Romney to Illegal Aliens: Join U.S. Military or Go Home
(CNSNews.com) -- Republican presidential candidate Mitt Romney’s campaign office said that it is Romney's policy that “young” illegal aliens who join the U.S. military should be able to remain in the United States and attain legal permanent residency status, but that Romney is otherwise sticking by his previously stated position that all illegal aliens must return to their home countries.
CNSNews.com had asked the GOP candidate’s campaign if Romney still holds the policy view he expressed in 2008 and 2011 that all illegal aliens residing in the United States must go back to their home countries and then, if they want to legally immigrate to the U.S., they will need to get in the back of the line.
In an June 22 e-mail to his campaign press office, CNSNews.com asked Romney: “In your 2008 and 2011 Republican primary campaigns--specifically at the January 30, 2008 debate at the Reagan Library and at the December 10, 2011 debate at Drake University--you said that you would make all illegal aliens in the United States, including those who had been here a long time, return to their home countries and, if they wanted to legally immigrate to the United States, they would need get in the back of the line. Is it still your position that all illegal aliens in the United States must leave and go back to their home countries?”
Andrea Saul, the campaign’s press secretary, responded in a July 6 e-mail: “Governor Romney wants to protect and strengthen legal immigration by ending illegal immigration in a civil and resolute manner. While President Obama has broken his promise and failed to offer any plan on immigration reform during his years in office, Governor Romney has announced a strategy for bipartisan and long-term immigration reform.”
The e-mail continued: “That strategy included specific proposals to secure our borders, discourage illegal immigration, and fix our nation’s broken immigration system so that it serves the needs of our economy. Governor Romney believes that young illegal immigrants brought here as children should have the chance to become permanent residents if they serve honorably in the U.S. military. And illegal immigrants should be able to register and get in line with other applicants.”
In a follow-up e-mail on July 6, CNSNews.com asked the Romney campaign to clarify--yes or no--whether the governor still held the view he expressed in 2008 and 2010, specifically: “Does he still support having illegal immigrants go back home?”
On background, a Romney campaign spokesman responded, “Yes.”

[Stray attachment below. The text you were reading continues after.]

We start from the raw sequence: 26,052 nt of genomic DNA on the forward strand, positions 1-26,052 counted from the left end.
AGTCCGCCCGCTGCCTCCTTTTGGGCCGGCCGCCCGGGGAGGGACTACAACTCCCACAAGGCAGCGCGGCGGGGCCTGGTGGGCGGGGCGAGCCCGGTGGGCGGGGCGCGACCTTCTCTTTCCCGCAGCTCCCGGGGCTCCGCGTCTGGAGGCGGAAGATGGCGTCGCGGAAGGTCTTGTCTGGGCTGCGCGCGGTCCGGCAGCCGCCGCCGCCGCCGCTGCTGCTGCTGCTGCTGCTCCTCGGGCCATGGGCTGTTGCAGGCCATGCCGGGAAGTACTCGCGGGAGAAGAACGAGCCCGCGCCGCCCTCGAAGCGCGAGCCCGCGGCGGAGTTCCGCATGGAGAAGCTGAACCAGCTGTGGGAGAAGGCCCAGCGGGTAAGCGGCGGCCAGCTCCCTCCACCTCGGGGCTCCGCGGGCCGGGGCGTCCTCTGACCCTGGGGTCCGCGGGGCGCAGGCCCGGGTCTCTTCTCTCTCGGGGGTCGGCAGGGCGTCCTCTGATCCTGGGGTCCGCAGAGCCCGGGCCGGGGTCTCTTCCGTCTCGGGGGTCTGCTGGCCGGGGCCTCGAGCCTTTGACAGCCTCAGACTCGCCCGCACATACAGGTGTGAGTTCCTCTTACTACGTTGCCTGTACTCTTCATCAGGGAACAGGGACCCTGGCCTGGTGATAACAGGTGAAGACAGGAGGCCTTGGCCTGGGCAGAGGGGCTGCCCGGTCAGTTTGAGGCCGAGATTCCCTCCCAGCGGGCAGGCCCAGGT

According to Romney’s campaign office, under Romney's plan, “young” illegal aliens who join the U.S. military would be allowed to stay and attain legality, but all other illegal aliens would need to return to their home countries. If they wanted to legally immigrate to the U.S., they would then need to get in the back of the line.
During a Republican primary debate at the Reagan Library in Simi Valley, Calif., on Jan. 30, 2008, Romney had said, “Under the ideal setting, at least in my view, you say to those who have just come in recently, we're going to send you back home immediately, we're not going to let you stay here. You just go back home.”
“For those that have been here, let's say, five years, and have kids in school, you allow kids to complete the school year, you allow people to make their arrangements, and allow them to return back home,” he said.
“These individuals are free to get in line with everyone else that wants to become a permanent resident or citizen,” said Romney. “But no special pathway, no special deal that says because you're here illegally, you get to stay here for the rest of your life.”
“Do it in a humane and compassionate way, but say to those that have come here legally, you must return home, you must get in line with everybody else that wants to come here,” he said.
Similarly, on Dec. 10, 2011, during a GOP primary debate at Drake University, Romney said, “My own view is, those 11 million people should register the fact that they're here in the country. They should be given some transition period of time to allow them to settle their affairs and then return home and get in line--at the back of the line--with everybody else that wants to come here.”
“Don't forget, when we talk about the difficulty of people going home,” he said, “there are millions of people, many of whom have relatives here in this country who are in line, who want to come here. I want to bring people in this country who have skill, experience, family here, who want to draw them in.”